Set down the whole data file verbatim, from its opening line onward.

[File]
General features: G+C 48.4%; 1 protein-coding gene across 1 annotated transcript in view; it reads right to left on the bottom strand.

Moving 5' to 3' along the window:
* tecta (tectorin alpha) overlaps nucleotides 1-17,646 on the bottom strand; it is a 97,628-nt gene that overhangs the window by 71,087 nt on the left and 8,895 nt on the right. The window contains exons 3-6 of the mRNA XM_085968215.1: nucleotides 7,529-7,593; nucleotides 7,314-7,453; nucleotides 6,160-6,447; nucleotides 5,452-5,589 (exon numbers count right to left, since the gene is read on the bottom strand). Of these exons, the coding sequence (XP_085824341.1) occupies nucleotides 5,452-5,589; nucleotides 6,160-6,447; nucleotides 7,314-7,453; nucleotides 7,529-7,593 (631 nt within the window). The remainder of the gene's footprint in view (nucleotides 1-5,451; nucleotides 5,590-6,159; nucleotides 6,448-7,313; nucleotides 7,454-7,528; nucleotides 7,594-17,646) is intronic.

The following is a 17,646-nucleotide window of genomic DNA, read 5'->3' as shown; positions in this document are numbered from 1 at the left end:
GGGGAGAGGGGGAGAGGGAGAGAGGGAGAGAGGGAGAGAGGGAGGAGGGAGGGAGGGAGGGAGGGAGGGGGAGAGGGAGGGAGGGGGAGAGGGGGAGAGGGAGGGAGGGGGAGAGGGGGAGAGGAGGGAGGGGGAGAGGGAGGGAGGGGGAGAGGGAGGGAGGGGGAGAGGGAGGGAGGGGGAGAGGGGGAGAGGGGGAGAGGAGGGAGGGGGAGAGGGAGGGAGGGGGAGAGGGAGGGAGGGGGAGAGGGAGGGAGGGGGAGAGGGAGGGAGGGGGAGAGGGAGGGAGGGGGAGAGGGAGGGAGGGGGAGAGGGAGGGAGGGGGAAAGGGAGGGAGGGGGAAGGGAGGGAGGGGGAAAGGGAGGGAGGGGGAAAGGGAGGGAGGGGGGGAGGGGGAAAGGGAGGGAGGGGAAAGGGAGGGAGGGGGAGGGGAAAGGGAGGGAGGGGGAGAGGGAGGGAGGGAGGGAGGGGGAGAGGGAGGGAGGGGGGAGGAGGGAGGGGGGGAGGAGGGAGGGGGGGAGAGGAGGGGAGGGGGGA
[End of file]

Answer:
General features: G+C 48.4%; 1 protein-coding gene across 1 annotated transcript in view; it reads right to left on the bottom strand.

Moving 5' to 3' along the window:
* tecta (tectorin alpha) overlaps nucleotides 1-17,646 on the bottom strand; it is a 97,628-nt gene that overhangs the window by 71,087 nt on the left and 8,895 nt on the right. The window contains exons 3-6 of the mRNA XM_085968215.1: nucleotides 7,529-7,593; nucleotides 7,314-7,453; nucleotides 6,160-6,447; nucleotides 5,452-5,589 (exon numbers count right to left, since the gene is read on the bottom strand). Of these exons, the coding sequence (XP_085824341.1) occupies nucleotides 5,452-5,589; nucleotides 6,160-6,447; nucleotides 7,314-7,453; nucleotides 7,529-7,593 (631 nt within the window). The remainder of the gene's footprint in view (nucleotides 1-5,451; nucleotides 5,590-6,159; nucleotides 6,448-7,313; nucleotides 7,454-7,528; nucleotides 7,594-17,646) is intronic.

The following is a 17,646-nucleotide window of genomic DNA, read 5'->3' as shown; positions in this document are numbered from 1 at the left end:
GGGGAGAGGGGGAGAGGGAGAGAGGGAGAGAGGGAGAGAGGGAGGAGGGAGGGAGGGAGGGAGGGAGGGGGAGAGGGAGGGAGGGGGAGAGGGGGAGAGGGAGGGAGGGGGAGAGGGGGAGAGGAGGGAGGGGGAGAGGGAGGGAGGGGGAGAGGGAGGGAGGGGGAGAGGGAGGGAGGGGGAGAGGGGGAGAGGGGGAGAGGAGGGAGGGGGAGAGGGAGGGAGGGGGAGAGGGAGGGAGGGGGAGAGGGAGGGAGGGGGAGAGGGAGGGAGGGGGAGAGGGAGGGAGGGGGAGAGGGAGGGAGGGGGAGAGGGAGGGAGGGGGAAAGGGAGGGAGGGGGAAGGGAGGGAGGGGGAAAGGGAGGGAGGGGGAAAGGGAGGGAGGGGGGGAGGGGGAAAGGGAGGGAGGGGAAAGGGAGGGAGGGGGAGGGGAAAGGGAGGGAGGGGGAGAGGGAGGGAGGGAGGGAGGGGGAGAGGGAGGGAGGGGGGAGGAGGGAGGGGGGGAGGAGGGAGGGGGGGAGAGGAGGGGAGGGGGGA